2. I know failing is a teachable moment but reckless failure can also be very harmful.
  3. Everyone is afraid to fail. Telling someone not to be afraid to fail is easier said than done.

In reading I have come across some advice that I think will be more useful to me. One piece of advice that spoke to me, is that with experience and a lot of practice will come an increase in skill levels that will lead me to new and different paths. Cal Newport, writes in Maximize Your Potential: Grow Your Expertise, Take Bold Risks & Build An Incredible Career, about the author Bill McKibben, who wrote,The End of Nature. Before McKibben went off into the wilderness and wrote his book he worked for many years as a writer. Cal Newport writes that it was because of McKibbens years of writing experience that he was able to cultivate his skills and eventually make his own path. Newport wrote that,“the systematic development of skill (such as McKibben ripping through more than five hundred articles between 1979-and 1987) almost always precedes passion.”p31 Doing, gaining experience and gaining valuable skills should be my priority as I begin my career.

Another piece of advice I have taken is that the world  is very competitive and is ever changing. Keeping that in mind and keeping in mind that I am my best investment, it is good advice to be constantly developing new skills. Robert Safian writes in  Maximize Your Potential: Grow Your Expertise, Take Bold Risks & Build An Incredible Career, “That’s the challenge for businesses, and that’s the challenge for individuals: understanding the point at which you are protecting what you know and defending what you know, instead of looking at what else you can learn and how you can grow.” p48.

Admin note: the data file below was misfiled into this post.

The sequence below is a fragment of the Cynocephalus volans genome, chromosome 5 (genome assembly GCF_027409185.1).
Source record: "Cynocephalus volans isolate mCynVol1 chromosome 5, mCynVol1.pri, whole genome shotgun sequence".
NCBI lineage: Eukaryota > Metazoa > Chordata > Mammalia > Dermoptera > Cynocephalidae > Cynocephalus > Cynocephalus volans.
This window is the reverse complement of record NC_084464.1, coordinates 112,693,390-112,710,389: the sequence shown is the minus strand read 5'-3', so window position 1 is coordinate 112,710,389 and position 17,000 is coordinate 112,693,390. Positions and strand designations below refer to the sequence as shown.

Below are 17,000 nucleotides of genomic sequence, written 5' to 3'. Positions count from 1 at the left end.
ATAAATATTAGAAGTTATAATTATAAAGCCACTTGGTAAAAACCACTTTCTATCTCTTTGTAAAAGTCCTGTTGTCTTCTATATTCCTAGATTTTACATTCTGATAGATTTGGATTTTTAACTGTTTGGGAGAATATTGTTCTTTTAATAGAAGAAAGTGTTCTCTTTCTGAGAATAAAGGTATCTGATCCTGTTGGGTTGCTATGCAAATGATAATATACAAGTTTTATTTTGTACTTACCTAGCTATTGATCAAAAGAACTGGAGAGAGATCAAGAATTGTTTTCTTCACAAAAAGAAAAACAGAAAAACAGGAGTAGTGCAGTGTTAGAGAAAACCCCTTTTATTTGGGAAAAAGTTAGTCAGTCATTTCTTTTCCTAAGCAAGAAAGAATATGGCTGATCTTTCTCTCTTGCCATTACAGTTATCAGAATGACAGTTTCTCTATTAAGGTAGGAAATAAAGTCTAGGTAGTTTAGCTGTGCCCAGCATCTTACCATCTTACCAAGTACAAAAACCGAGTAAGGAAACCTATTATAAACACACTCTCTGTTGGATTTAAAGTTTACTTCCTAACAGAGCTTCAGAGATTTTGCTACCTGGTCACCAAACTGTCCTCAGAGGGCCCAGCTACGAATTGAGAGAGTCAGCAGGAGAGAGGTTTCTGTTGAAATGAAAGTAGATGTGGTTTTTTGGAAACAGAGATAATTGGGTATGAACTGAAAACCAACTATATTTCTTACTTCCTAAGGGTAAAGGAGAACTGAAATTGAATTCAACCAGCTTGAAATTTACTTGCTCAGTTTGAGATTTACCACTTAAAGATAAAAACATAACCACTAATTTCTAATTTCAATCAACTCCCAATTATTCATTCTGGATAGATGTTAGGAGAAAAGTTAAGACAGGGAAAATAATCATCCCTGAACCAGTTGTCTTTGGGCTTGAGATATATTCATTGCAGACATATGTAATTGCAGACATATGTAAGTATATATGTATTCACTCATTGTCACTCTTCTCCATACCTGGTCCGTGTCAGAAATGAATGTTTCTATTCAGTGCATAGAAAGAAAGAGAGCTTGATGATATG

In reading Maximize Your Potential: Grow Your Expertise, Take Bold Risks & Build An Incredible Career, I have given some thought to failing. Although I admitted earlier that I am afraid to fail, I think it is important to say that I find to fail intentionally or recklessly is scary. I have failed in the past and I know I have survived just fine and have undoubtedly learned from these failures. I know I will fail again, and will survive  and learn again. I think however in a career, one should  consider the consequences of their actions and decide if these possible consequences are worth the risk of failing.  Sometimes that answer will be no but many times that answer may be yes. It is a calculated risk of failing. Ben Casnocha advises in,  Maximize Your Potential: Grow Your Expertise, Take Bold Risks & Build An Incredible Career, to take intelligent risks. He wrote, “Because the flip side of every opportunity is risk, if you’re not taking risks, you’re not finding the breakout opportunities you are looking for.” 41